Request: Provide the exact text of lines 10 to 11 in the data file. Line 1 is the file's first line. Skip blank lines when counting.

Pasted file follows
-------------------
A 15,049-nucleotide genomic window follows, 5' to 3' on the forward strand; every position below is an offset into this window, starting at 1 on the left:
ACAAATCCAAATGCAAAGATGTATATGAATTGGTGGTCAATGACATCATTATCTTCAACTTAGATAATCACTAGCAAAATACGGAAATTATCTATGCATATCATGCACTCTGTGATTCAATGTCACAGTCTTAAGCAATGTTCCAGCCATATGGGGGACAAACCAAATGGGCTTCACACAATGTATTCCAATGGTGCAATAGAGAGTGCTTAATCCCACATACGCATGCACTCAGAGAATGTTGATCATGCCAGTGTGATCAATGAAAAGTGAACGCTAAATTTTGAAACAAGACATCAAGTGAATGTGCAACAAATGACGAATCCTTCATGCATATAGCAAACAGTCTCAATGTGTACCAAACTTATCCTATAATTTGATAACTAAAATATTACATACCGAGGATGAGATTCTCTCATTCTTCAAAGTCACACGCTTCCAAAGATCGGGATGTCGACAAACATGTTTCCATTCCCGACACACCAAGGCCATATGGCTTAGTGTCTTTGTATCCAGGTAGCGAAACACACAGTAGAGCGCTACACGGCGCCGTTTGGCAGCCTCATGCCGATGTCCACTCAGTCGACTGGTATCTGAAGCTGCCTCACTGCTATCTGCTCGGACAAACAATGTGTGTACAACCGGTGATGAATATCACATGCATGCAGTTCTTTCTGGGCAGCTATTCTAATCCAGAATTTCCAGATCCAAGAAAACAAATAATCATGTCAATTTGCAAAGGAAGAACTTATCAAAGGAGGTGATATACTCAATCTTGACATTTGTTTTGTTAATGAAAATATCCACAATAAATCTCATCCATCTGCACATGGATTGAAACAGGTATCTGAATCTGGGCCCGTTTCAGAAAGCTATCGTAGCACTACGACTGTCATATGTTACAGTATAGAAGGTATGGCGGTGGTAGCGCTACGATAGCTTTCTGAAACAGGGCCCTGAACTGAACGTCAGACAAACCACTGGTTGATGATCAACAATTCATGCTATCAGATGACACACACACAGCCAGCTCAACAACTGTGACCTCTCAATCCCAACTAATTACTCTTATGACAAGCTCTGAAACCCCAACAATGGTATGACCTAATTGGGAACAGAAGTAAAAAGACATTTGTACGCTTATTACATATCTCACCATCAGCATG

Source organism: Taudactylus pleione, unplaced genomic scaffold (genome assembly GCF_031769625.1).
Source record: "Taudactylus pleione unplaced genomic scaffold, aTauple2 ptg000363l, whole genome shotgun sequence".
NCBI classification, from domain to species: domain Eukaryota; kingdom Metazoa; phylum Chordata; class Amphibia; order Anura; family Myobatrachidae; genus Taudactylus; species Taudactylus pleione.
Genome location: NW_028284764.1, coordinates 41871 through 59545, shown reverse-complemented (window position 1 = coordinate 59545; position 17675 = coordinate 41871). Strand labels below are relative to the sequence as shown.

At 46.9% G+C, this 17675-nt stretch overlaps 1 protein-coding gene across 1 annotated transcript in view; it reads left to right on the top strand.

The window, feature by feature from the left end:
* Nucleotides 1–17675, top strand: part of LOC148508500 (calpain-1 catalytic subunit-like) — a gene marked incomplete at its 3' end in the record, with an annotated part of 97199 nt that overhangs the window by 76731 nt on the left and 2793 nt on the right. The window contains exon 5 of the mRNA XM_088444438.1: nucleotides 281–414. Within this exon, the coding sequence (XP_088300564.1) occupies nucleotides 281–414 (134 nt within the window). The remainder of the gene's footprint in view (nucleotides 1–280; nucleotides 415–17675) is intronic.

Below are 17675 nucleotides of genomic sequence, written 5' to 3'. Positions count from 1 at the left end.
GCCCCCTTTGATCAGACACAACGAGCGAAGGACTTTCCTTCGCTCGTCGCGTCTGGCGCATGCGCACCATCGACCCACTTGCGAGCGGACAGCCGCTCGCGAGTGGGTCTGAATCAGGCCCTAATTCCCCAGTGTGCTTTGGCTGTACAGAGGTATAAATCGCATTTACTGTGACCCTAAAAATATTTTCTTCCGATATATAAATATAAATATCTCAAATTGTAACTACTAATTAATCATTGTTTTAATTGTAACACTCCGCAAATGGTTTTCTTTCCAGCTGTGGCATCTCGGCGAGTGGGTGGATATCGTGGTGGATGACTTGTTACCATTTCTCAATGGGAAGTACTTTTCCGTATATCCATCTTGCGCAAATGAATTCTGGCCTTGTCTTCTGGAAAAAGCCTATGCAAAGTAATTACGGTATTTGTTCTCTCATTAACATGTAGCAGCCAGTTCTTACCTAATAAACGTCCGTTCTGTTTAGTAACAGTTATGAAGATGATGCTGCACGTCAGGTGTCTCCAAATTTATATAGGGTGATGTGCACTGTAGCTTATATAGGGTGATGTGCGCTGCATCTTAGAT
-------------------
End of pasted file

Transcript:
Below are 17675 nucleotides of genomic sequence, written 5' to 3'. Positions count from 1 at the left end.
GCCCCCTTTGATCAGACACAACGAGCGAAGGACTTTCCTTCGCTCGTCGCGTCTGGCGCATGCGCACCATCGACCCACTTGCGAGCGGACAGCCGCTCGCGAGTGGGTCTGAATCAGGCCCTAATTCCCCAGTGTGCTTTGGCTGTACAGAGGTATAAATCGCATTTACTGTGACCCTAAAAATATTTTCTTCCGATATATAAATATAAATATCTCAAATTGTAACTACTAATTAATCATTGTTTTAATTGTAACACTCCGCAAATGGTTTTCTTTCCAGCTGTGGCATCTCGGCGAGTGGGTGGATATCGTGGTGGATGACTTGTTACCATTTCTCAATGGGAAGTACTTTTCCGTATATCCATCTTGCGCAAATGAATTCTGGCCTTGTCTTCTGGAAAAAGCCTATGCAAAGTAATTACGGTATTTGTTCTCTCATTAACATGTAGCAGCCAGTTCTTACCTAATAAACGTCCGTTCTGTTTAGTAACAGTTATGAAGATGATGCTGCACGTCAGGTGTCTCCAAATTTATATAGGGTGATGTGCACTGTAGCTTATATAGGGTGATGTGCGCTGCATCTTAGAT